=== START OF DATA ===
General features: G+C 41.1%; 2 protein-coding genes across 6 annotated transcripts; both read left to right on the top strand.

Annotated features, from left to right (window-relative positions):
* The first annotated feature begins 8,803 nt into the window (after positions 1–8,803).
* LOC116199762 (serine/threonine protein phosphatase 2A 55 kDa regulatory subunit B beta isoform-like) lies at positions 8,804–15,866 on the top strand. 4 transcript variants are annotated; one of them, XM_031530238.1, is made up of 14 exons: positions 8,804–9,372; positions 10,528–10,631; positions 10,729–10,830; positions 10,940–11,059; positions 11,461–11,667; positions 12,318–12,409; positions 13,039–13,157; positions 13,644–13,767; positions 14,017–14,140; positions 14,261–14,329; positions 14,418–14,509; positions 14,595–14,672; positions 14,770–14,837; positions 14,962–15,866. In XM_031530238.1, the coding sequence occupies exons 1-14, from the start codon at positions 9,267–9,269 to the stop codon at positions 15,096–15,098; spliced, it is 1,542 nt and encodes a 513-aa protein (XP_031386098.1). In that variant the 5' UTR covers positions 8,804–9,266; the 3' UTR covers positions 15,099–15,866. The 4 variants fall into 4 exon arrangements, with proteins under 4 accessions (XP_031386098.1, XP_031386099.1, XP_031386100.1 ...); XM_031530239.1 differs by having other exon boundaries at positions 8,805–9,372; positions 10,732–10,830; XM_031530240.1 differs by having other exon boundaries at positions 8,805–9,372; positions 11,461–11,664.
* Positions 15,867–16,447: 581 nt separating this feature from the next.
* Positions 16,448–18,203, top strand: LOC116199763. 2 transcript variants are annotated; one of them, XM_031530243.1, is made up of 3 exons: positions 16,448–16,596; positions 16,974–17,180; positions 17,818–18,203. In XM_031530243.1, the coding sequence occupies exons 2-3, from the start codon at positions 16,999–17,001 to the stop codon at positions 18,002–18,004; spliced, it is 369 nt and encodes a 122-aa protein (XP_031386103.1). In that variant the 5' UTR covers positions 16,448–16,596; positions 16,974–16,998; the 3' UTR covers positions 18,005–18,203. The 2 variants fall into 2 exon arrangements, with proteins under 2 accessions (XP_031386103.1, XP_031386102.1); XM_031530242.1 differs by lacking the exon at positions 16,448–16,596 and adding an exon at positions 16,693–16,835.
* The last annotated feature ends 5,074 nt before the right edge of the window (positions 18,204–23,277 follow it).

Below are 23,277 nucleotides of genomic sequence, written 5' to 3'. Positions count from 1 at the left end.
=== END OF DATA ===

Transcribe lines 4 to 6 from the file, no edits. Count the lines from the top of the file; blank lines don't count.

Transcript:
* LOC116199762 (serine/threonine protein phosphatase 2A 55 kDa regulatory subunit B beta isoform-like) lies at positions 8,804–15,866 on the top strand. 4 transcript variants are annotated; one of them, XM_031530238.1, is made up of 14 exons: positions 8,804–9,372; positions 10,528–10,631; positions 10,729–10,830; positions 10,940–11,059; positions 11,461–11,667; positions 12,318–12,409; positions 13,039–13,157; positions 13,644–13,767; positions 14,017–14,140; positions 14,261–14,329; positions 14,418–14,509; positions 14,595–14,672; positions 14,770–14,837; positions 14,962–15,866. In XM_031530238.1, the coding sequence occupies exons 1-14, from the start codon at positions 9,267–9,269 to the stop codon at positions 15,096–15,098; spliced, it is 1,542 nt and encodes a 513-aa protein (XP_031386098.1). In that variant the 5' UTR covers positions 8,804–9,266; the 3' UTR covers positions 15,099–15,866. The 4 variants fall into 4 exon arrangements, with proteins under 4 accessions (XP_031386098.1, XP_031386099.1, XP_031386100.1 ...); XM_031530239.1 differs by having other exon boundaries at positions 8,805–9,372; positions 10,732–10,830; XM_031530240.1 differs by having other exon boundaries at positions 8,805–9,372; positions 11,461–11,664.
* Positions 15,867–16,447: 581 nt separating this feature from the next.
* Positions 16,448–18,203, top strand: LOC116199763. 2 transcript variants are annotated; one of them, XM_031530243.1, is made up of 3 exons: positions 16,448–16,596; positions 16,974–17,180; positions 17,818–18,203. In XM_031530243.1, the coding sequence occupies exons 2-3, from the start codon at positions 16,999–17,001 to the stop codon at positions 18,002–18,004; spliced, it is 369 nt and encodes a 122-aa protein (XP_031386103.1). In that variant the 5' UTR covers positions 16,448–16,596; positions 16,974–16,998; the 3' UTR covers positions 18,005–18,203. The 2 variants fall into 2 exon arrangements, with proteins under 2 accessions (XP_031386103.1, XP_031386102.1); XM_031530242.1 differs by lacking the exon at positions 16,448–16,596 and adding an exon at positions 16,693–16,835.